“Our deepest fear is not that we are inadequate. Our deepest fear is that we are powerful beyond measure. It is our light, not our darkness that most frightens us. We ask ourselves, ‘Who am I to be brilliant, gorgeous, talented, fabulous?’ Actually, who are you not to be? You are a child of God. Your playing small does not serve the world. There is nothing enlightened about shrinking so that other people won’t feel insecure around you. We are all meant to shine, as children do. We were born to make manifest the glory of God that is within us. It’s not just in some of us; it’s in everyone. And as we let our own light shine, we unconsciously give other people permission to do the same. As we are liberated from our own fear, our presence automatically liberates others.”

Marianne Williamson, A Return to Love: Reflections on the Principles of “A Course in Miracles”


When we know who we are to the Father and who we are to ourselves, I believe that is the moment when the glory of God is manifested within each of us. It creates a powerful light that penetrates and dismantles the wall of fear and brings to life our true selves. It disarms the power of the culture to compare and to pose. The culture that screams be better, go bigger and do more.

Will you join me in accepting the invitation? Will you honor the world with an introduction of the gift of YOU? I’ll start. My name is Robin and my name means famed; bright; shining.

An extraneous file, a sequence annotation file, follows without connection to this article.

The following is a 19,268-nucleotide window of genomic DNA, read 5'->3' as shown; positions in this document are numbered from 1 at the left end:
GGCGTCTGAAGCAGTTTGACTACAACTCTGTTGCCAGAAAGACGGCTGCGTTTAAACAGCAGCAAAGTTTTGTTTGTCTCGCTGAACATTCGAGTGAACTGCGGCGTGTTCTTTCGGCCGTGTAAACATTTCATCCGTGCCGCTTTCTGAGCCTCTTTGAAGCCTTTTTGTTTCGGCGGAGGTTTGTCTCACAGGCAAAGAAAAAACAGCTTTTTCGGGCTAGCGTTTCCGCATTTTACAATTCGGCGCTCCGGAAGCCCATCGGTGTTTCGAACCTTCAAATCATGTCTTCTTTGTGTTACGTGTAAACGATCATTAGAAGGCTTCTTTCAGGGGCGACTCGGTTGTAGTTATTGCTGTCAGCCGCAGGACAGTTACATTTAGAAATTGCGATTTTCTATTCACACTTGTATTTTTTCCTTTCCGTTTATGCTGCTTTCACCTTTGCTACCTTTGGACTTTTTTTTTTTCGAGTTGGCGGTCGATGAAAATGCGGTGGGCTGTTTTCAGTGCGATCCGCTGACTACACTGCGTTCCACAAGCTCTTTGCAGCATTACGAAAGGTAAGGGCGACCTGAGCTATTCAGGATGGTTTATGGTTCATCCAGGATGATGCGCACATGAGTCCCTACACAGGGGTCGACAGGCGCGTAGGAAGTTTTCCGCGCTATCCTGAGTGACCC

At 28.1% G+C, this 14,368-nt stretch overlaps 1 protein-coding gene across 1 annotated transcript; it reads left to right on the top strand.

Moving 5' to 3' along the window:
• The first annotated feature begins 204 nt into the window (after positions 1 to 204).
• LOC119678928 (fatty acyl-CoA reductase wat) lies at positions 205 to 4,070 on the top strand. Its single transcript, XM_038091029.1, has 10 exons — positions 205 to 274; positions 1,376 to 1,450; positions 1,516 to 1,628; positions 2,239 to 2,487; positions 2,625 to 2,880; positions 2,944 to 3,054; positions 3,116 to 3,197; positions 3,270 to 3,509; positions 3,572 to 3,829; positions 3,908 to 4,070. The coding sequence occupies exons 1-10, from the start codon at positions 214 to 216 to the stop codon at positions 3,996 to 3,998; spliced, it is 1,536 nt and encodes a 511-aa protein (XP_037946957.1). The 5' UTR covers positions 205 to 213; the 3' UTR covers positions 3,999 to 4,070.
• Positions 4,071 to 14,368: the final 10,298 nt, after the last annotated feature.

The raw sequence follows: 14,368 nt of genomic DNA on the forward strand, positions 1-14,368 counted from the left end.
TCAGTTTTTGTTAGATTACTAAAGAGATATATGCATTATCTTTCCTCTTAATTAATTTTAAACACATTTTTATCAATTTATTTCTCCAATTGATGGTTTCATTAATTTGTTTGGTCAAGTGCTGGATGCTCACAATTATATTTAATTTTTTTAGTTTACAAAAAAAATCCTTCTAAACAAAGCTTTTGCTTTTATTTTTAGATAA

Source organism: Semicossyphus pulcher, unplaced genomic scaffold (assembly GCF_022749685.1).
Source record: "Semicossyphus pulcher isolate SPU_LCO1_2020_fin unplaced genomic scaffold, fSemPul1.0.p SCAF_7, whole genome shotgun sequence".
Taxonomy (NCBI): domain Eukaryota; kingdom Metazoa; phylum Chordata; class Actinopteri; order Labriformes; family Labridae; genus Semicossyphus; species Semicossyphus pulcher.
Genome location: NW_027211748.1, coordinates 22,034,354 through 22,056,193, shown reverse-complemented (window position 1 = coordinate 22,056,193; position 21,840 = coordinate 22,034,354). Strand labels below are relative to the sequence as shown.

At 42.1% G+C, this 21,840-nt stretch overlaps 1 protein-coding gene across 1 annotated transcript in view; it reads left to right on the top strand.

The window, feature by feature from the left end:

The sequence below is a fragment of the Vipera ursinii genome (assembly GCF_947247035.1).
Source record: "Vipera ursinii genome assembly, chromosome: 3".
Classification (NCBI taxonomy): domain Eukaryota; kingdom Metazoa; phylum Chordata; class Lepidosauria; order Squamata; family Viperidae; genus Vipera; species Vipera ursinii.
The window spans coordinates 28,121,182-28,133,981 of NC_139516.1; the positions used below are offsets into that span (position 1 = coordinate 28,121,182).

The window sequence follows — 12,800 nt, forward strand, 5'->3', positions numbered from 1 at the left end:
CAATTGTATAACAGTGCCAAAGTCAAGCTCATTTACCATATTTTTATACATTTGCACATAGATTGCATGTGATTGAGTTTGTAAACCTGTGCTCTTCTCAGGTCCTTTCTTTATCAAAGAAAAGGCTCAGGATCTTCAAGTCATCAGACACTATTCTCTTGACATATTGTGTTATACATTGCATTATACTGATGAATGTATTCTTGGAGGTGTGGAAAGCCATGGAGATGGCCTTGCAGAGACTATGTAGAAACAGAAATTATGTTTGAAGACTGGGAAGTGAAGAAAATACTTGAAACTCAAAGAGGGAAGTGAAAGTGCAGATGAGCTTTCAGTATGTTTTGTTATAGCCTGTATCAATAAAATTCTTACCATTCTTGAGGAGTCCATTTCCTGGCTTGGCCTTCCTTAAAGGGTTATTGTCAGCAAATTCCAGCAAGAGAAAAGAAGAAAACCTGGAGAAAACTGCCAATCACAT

Robin Pantusa

Robin lives in Colorado Springs, Colorado with her husband and three children. She taught kindergarten and first grade for ten years before making the choice to stay home and care for her children. She enjoys the beauty of the Rocky Mountains and the laughter of dance parties with her family. Robin finds life in honest and vulnerable conversations and in the partnership of writing with her Father.

This Post Has 4 Comments

  1. Karen

    I love how you said you are s full-time atmosphere coordinator !!!! I want to Live like that with an atmosphere of light and freedom . You come through in your writting Everytime you write! Love reading about your jpurney. My name means purity. That is the last thing I felt about myself for many years. But walking in the knowledge that is what God named me through my mother I walk in more and more of a pure heart with pure motives and a pure love. and I hope to hear Him say to me “well done pure and faithful one.!” When I see Him face to face.

  2. Tina

    Robin, this is so well written and insightful! Thank you for sharing. I love the meaning of your name. It is descriptive of you. I actually never knew the meaning of my name, but based on your article decided to look it up! My name means follower of Christ. I feel like it is a name that was a prophecy that came true! Thank you for spurring me on to that search. Your article & the results blessed me!

  3. Jay Heck

    Alright. My name Jay means “Jaybird”. Not sure I love that but it does make me want to whistle a bit more. I love you Robin. I love how you keep reaching for God. I love how much fun you are. I love how you write. And I love how you fiercely love my good friend Rich. Thanks for this thoughtful post. I enjoy your writing and your well-articulated perspective. It makes me think better. Let’s keep going.